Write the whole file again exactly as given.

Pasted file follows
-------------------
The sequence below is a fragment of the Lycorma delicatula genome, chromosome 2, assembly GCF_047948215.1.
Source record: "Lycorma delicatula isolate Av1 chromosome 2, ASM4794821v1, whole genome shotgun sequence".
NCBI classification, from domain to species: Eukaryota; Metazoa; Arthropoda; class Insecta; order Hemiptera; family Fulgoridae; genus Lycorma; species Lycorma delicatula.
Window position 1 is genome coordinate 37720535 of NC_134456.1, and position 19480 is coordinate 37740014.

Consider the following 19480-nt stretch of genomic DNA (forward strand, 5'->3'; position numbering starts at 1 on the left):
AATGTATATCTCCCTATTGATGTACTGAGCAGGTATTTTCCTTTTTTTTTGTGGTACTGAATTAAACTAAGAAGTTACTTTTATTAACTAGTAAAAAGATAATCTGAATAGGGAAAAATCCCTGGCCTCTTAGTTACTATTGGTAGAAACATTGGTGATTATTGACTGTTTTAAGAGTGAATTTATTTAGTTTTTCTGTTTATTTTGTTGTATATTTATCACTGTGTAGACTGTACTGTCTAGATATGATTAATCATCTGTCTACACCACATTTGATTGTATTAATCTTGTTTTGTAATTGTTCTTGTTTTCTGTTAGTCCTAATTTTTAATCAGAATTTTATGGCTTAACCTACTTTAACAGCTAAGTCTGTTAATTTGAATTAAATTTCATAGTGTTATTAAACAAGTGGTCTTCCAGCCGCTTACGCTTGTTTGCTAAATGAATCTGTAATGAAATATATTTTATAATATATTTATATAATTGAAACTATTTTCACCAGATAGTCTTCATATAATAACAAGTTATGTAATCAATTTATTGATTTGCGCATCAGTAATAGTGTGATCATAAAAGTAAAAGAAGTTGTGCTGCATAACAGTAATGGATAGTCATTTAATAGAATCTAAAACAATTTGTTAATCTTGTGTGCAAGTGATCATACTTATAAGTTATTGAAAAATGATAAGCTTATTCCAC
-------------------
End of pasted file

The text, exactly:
The sequence below is a fragment of the Lycorma delicatula genome, chromosome 2, assembly GCF_047948215.1.
Source record: "Lycorma delicatula isolate Av1 chromosome 2, ASM4794821v1, whole genome shotgun sequence".
NCBI classification, from domain to species: Eukaryota; Metazoa; Arthropoda; class Insecta; order Hemiptera; family Fulgoridae; genus Lycorma; species Lycorma delicatula.
Window position 1 is genome coordinate 37720535 of NC_134456.1, and position 19480 is coordinate 37740014.

Consider the following 19480-nt stretch of genomic DNA (forward strand, 5'->3'; position numbering starts at 1 on the left):
AATGTATATCTCCCTATTGATGTACTGAGCAGGTATTTTCCTTTTTTTTTGTGGTACTGAATTAAACTAAGAAGTTACTTTTATTAACTAGTAAAAAGATAATCTGAATAGGGAAAAATCCCTGGCCTCTTAGTTACTATTGGTAGAAACATTGGTGATTATTGACTGTTTTAAGAGTGAATTTATTTAGTTTTTCTGTTTATTTTGTTGTATATTTATCACTGTGTAGACTGTACTGTCTAGATATGATTAATCATCTGTCTACACCACATTTGATTGTATTAATCTTGTTTTGTAATTGTTCTTGTTTTCTGTTAGTCCTAATTTTTAATCAGAATTTTATGGCTTAACCTACTTTAACAGCTAAGTCTGTTAATTTGAATTAAATTTCATAGTGTTATTAAACAAGTGGTCTTCCAGCCGCTTACGCTTGTTTGCTAAATGAATCTGTAATGAAATATATTTTATAATATATTTATATAATTGAAACTATTTTCACCAGATAGTCTTCATATAATAACAAGTTATGTAATCAATTTATTGATTTGCGCATCAGTAATAGTGTGATCATAAAAGTAAAAGAAGTTGTGCTGCATAACAGTAATGGATAGTCATTTAATAGAATCTAAAACAATTTGTTAATCTTGTGTGCAAGTGATCATACTTATAAGTTATTGAAAAATGATAAGCTTATTCCAC